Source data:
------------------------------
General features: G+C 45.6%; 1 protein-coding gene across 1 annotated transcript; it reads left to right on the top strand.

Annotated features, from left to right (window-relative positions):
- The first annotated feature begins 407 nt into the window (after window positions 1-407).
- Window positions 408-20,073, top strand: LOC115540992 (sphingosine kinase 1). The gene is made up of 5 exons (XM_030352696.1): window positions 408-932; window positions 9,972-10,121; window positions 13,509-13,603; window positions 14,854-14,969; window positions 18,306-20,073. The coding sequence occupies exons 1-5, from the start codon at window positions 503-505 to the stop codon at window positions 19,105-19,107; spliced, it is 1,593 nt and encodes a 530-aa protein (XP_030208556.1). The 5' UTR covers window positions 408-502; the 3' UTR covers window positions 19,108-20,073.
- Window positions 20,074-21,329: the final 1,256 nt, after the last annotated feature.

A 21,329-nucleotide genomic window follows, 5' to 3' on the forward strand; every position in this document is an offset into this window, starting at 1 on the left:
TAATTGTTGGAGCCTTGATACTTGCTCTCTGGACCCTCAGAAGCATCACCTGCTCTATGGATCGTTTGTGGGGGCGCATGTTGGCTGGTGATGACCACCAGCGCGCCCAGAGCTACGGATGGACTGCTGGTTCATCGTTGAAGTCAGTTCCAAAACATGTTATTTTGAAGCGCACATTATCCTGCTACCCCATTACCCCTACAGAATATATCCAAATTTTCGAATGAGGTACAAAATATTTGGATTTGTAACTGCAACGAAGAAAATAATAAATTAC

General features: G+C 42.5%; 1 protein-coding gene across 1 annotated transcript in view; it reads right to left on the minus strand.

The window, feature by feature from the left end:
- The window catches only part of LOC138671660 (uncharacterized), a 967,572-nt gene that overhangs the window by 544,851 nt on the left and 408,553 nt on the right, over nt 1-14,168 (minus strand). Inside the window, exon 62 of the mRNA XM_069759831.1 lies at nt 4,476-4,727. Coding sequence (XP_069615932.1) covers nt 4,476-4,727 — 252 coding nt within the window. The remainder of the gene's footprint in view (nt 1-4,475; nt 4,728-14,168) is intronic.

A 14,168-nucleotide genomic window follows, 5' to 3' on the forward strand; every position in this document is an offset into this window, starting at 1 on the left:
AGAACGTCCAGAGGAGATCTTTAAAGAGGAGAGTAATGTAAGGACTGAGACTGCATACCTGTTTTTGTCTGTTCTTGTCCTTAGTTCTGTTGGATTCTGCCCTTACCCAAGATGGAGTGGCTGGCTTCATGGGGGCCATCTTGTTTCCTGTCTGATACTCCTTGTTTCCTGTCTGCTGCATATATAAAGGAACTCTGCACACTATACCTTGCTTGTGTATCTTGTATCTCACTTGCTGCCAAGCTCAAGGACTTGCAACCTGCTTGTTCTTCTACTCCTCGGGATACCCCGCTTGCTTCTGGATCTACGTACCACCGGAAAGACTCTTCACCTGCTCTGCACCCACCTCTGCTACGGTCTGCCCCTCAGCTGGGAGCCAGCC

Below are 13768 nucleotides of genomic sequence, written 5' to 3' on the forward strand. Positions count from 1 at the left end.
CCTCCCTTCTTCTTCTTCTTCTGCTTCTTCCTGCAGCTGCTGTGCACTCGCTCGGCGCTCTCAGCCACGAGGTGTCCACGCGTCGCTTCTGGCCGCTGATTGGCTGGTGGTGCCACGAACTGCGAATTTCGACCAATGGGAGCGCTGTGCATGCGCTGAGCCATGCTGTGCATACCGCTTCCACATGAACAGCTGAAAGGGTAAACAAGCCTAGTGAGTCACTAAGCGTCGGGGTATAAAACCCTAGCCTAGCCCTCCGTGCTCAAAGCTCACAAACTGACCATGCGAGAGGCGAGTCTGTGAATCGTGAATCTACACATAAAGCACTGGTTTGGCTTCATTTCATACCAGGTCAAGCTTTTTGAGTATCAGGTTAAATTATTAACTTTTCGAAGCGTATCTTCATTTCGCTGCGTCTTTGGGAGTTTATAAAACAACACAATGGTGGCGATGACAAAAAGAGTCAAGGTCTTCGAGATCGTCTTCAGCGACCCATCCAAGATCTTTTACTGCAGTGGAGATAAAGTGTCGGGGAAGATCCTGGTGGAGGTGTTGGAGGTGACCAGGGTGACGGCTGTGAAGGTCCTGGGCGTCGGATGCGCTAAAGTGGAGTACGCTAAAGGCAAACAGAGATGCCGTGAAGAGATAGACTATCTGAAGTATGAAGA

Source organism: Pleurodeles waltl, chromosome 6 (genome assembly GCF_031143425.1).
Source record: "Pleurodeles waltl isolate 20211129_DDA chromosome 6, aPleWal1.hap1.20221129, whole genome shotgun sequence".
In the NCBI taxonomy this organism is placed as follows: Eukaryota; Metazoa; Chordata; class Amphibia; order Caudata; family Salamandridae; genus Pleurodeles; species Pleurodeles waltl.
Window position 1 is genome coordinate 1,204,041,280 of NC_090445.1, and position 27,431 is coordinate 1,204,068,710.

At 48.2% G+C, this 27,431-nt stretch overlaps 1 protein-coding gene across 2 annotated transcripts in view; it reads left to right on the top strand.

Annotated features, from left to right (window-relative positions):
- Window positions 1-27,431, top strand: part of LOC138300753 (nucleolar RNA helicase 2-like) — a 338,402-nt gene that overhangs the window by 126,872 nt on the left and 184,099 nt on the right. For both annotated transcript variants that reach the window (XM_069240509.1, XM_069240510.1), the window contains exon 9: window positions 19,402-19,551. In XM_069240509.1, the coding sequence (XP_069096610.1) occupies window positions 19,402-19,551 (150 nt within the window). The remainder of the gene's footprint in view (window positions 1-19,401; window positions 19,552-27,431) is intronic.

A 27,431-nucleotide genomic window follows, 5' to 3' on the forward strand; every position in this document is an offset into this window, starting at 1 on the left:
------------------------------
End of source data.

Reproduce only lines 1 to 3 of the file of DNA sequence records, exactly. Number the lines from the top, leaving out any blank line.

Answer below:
General features: G+C 45.6%; 1 protein-coding gene across 1 annotated transcript; it reads left to right on the top strand.

Annotated features, from left to right (window-relative positions):
- The first annotated feature begins 407 nt into the window (after window positions 1-407).